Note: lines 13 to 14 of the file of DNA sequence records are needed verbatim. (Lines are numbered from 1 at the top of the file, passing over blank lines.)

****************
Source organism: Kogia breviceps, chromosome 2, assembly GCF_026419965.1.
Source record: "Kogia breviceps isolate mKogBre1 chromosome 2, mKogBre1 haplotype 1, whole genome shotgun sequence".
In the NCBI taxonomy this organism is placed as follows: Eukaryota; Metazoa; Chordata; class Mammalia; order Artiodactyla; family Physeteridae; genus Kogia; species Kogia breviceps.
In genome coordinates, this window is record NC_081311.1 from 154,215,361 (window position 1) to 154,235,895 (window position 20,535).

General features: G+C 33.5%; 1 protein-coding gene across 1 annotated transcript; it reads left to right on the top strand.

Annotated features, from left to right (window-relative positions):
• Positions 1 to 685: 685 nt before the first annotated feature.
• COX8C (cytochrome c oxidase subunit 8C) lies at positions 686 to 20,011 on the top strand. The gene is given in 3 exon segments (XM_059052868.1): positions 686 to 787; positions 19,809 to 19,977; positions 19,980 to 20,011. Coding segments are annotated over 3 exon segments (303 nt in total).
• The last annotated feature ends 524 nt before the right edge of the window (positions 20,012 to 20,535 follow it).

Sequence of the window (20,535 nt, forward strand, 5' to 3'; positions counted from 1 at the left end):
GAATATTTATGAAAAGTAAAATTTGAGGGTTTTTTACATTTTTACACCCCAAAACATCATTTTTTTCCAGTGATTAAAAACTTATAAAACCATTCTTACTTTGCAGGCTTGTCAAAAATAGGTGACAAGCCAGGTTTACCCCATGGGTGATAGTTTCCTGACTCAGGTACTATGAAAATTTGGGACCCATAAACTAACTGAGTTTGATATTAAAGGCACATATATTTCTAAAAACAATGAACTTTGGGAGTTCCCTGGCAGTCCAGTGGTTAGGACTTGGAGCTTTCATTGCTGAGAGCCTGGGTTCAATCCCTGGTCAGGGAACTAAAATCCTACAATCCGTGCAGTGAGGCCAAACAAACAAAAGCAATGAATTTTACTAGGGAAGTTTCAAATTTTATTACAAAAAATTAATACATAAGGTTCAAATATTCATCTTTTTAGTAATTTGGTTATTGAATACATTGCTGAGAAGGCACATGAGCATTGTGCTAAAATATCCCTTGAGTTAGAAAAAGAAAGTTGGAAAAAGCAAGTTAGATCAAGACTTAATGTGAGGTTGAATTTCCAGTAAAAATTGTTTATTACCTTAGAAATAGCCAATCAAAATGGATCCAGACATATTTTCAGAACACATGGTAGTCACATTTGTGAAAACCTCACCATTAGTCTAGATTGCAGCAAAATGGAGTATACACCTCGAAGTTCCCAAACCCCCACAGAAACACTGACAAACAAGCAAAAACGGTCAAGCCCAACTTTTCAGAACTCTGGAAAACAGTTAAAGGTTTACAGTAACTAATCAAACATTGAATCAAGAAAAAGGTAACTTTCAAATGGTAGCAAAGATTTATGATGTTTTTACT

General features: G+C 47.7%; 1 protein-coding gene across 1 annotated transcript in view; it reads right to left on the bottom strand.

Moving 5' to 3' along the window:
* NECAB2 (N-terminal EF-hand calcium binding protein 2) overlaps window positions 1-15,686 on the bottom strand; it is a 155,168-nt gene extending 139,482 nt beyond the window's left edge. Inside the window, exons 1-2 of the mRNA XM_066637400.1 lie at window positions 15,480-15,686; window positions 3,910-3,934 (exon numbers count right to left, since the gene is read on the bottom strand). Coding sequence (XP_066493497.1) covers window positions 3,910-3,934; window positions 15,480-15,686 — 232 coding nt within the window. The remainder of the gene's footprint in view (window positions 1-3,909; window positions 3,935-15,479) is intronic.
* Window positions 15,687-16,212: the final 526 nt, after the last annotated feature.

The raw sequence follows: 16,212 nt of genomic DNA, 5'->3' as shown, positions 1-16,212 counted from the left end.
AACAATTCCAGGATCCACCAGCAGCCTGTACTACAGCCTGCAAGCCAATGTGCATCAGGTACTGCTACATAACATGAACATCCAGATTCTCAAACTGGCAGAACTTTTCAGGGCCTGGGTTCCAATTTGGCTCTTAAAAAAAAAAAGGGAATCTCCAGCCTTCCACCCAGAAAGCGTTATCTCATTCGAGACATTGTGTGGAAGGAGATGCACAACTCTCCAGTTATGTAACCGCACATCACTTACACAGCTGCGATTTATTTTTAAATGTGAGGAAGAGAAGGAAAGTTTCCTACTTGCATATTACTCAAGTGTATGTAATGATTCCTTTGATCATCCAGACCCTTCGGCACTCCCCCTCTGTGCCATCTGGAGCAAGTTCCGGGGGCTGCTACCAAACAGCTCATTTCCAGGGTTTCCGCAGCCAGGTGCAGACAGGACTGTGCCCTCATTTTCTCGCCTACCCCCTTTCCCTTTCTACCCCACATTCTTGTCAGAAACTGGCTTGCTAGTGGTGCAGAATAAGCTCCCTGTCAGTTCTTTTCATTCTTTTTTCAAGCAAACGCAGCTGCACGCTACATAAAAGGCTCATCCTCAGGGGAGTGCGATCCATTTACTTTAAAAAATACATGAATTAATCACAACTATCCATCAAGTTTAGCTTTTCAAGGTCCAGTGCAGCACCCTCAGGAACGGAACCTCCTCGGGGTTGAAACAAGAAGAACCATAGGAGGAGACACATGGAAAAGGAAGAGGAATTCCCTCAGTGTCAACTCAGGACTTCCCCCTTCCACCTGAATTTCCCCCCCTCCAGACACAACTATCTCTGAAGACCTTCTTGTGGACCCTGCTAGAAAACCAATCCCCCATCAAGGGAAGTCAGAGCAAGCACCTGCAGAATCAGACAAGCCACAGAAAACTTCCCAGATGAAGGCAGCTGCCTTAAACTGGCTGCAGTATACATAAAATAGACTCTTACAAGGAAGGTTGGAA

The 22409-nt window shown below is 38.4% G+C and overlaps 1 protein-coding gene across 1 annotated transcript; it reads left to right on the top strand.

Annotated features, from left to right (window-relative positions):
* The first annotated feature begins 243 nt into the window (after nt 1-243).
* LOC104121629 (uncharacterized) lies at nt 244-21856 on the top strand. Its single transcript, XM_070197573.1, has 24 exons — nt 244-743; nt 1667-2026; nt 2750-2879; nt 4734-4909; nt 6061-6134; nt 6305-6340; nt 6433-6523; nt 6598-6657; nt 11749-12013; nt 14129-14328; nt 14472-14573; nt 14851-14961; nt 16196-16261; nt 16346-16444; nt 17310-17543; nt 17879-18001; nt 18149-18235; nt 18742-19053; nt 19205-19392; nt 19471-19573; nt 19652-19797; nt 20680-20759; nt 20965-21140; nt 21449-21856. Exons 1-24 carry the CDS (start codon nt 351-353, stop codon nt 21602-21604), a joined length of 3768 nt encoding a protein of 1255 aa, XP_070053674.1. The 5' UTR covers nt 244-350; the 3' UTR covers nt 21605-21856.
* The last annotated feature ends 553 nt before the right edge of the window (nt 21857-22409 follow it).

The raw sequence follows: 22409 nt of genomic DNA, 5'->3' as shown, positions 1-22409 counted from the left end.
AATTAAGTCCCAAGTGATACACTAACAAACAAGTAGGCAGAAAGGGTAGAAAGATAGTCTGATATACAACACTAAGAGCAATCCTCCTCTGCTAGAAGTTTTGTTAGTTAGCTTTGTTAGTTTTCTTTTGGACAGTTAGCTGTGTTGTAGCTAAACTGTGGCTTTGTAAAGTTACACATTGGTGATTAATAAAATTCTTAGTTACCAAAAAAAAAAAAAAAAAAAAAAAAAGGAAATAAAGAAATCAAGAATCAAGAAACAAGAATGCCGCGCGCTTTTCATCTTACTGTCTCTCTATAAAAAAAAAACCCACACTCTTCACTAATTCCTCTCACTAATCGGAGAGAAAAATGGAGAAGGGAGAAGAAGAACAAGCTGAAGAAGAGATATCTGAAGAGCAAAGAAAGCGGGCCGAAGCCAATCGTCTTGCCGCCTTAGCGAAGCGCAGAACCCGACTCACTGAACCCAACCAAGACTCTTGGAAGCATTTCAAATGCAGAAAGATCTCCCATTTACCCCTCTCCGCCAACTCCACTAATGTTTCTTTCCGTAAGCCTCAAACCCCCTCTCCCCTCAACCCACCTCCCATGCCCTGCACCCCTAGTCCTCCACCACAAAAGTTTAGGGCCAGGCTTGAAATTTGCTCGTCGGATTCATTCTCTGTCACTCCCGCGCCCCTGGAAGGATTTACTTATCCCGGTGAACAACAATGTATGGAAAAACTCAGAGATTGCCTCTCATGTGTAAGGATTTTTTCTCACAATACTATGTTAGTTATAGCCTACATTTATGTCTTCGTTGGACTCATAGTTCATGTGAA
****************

Moving 5' to 3' along the window:
* NECAB2 (N-terminal EF-hand calcium binding protein 2) overlaps window positions 1-15,686 on the bottom strand; it is a 155,168-nt gene extending 139,482 nt beyond the window's left edge. Inside the window, exons 1-2 of the mRNA XM_066637400.1 lie at window positions 15,480-15,686; window positions 3,910-3,934 (exon numbers count right to left, since the gene is read on the bottom strand). Coding sequence (XP_066493497.1) covers window positions 3,910-3,934; window positions 15,480-15,686 — 232 coding nt within the window. The remainder of the gene's footprint in view (window positions 1-3,909; window positions 3,935-15,479) is intronic.